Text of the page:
The World Health Assembly in Geneva comes to an end today, after a relatively uneventful few days. The WHA is the strategy setting body for the World Health Organisation, and so its decisions affect the global health priorities of the world for the coming years. At this year’s Assembly there was a major new push to eliminate polio in its few remaining endemic areas (Nigeria, Pakistan and Afghanistan), more initiatives on non-communicable diseases, etc, etc. Margaret Chang was reappointed General Secretary, and various funding and strategic priorities were agreed.
Not really headline grabbing stuff, but then most of the hard work in tackling global health problems never does grab headlines – it is down to ordinary people on the ground doing ordinary work that makes a real difference. Which does lead some, quite reasonably to ask, what is the point of the World Health Organisation? Does it really change anything, or is it just a talking shop and a rubber stamp?
At a recent Nuffield Council for Bioethics lecture, Dr Amar Jesani, Editor of the Indian Journal of Medical Ethics, said that the WHO has largely given up leadership on global health strategy to the commercial sector and philanthropic foundations, such as the Gates Foundation. These bodies are less focussed on public health and bottom up community health systems, but on big name, high priority initiatives, public/private partnerships, hi-tech solutions and new markets for health products. The WHO merely acts as the brains to make all of this workable in policy terms, but it is no longer the driver, Jesani argues.
Alma Ata was the great moment when the world was to give itself to primary care as the major health strategy – building from the bottom up rather than focusing on top down health strategies. It never happened, because, in the end, commercial interests and high profile philanthropy had no real use for it. To misquote Chesterton – it was not tried and found too difficult, but found unprofitable and therefore not tried at all! And although as recently as 2008 the WHO has said it needs to return to this bottom up, community led approach to health, doubt remains that much has really changed.
Furthermore, the aid sector, both state and philanthropic, are driven by a wide range of agendas that are not necessarily motivated by the best interests at the poor. Consider the recent US withdrawal of aid from Pakistan because of the jailing of Dr Shakil Afridi who got access to Osama bin Laden’s DNA for the CIA in a ‘fake’ polio vaccine programme – worryingly tying aid and health programmes to US national security. This is only one, extreme example of the ways that state and aid sector priorities in health need not be those of the people.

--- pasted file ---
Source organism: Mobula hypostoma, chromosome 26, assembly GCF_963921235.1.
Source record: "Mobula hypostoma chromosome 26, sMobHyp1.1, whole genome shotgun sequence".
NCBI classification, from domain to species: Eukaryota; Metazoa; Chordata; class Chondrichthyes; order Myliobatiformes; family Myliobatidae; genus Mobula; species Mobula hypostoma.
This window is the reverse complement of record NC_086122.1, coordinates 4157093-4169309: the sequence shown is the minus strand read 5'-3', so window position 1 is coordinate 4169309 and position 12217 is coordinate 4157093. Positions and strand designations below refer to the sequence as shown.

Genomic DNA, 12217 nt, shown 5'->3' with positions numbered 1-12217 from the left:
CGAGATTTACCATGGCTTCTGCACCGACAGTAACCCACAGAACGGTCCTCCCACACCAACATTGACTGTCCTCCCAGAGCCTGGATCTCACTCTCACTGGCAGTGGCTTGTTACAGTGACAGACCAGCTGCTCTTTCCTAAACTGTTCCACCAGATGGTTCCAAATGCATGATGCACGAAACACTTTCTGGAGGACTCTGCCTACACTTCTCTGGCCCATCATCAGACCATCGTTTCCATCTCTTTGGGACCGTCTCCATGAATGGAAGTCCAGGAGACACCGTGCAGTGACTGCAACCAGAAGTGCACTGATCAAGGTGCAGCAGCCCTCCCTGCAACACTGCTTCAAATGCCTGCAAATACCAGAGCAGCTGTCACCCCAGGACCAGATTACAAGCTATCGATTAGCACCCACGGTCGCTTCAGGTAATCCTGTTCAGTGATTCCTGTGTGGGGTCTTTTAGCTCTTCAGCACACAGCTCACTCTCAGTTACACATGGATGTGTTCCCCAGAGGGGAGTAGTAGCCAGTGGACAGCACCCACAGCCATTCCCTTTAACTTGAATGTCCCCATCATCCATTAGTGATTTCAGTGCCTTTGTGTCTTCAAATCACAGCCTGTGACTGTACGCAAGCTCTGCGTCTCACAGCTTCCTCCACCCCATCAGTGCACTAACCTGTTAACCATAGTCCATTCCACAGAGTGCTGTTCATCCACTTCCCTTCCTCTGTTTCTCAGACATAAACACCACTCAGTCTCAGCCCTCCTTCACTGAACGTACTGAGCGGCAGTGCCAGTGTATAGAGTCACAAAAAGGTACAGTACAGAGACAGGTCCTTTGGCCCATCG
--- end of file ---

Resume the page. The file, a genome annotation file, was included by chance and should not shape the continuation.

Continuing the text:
In his recent book, Dean Pallant of the Salvation Army looks at the place of faith based groups in this model of health driven by a very Western model of Capitalism and national self-interest, and asks the question – how does faith fit into the international health equation? The temptation is for Church hospitals and faith based health organisations to go where the money is – towards commercial, international donor or state sponsored health priorities, and as Faith Based Organisations (FBOs) are currently being fêted by some parts of the international development community as the ‘next big thing’ it is easy to see the temptation and pressure to get sucked into all of this.
Pallant instead is arguing that rather than fall in with all of this, we need to take another view – one that puts our faith at the centre of all we do in health, and seeks to work with the poor to find health solutions that spring from our deepest theological and spiritual convictions and vision. This means not just going along with the easily latched onto, big name initiatives and über-goals (like the Millennium Development Goals). It also means not being complicit in a purely biomedical model of health and illness, and instead understanding and rediscovering a theology of health that focusses on becoming ‘healthy people’ – not just free of illness, but freed to become the people God created us to be in all dimensions.
This does not mean ignoring the global community, global goals and strategies and so forth. But it does mean not being hidebound by their external agendas. It means partnerships with governments, secular funders and agencies should not be eschewed, but neither should Christian FBOs be exclusively bound to the priorities of these actors. That does require some genuine dialogue and understanding by both sides, but it can be done.
Christian faith based health programmes have to be local, flexible and responsive, innovative, and above all driven by our faith in the risen Jesus who makes men and women whole, no just physically in the health ministries of Christian organisations, but in the social and spiritual realms through the transforming work of the gospel and the role of the church in the local community. That is bound to sit uncomfortably with many who argue God has no place in development, but as more research is showing, the poor of Africa, Asia and Latin America disagree – they like faith based health, education and development – not because we do it better than the secular alternatives (it is quite clear that we do not), but because faith is at the centre of what we do, just as faith is at the centre of their lives.
So, maybe it is time for us as Christian health initiatives to stop wondering quite so much about what the WHO is up to, and start engaging more with how our faith informs our actions and priorities.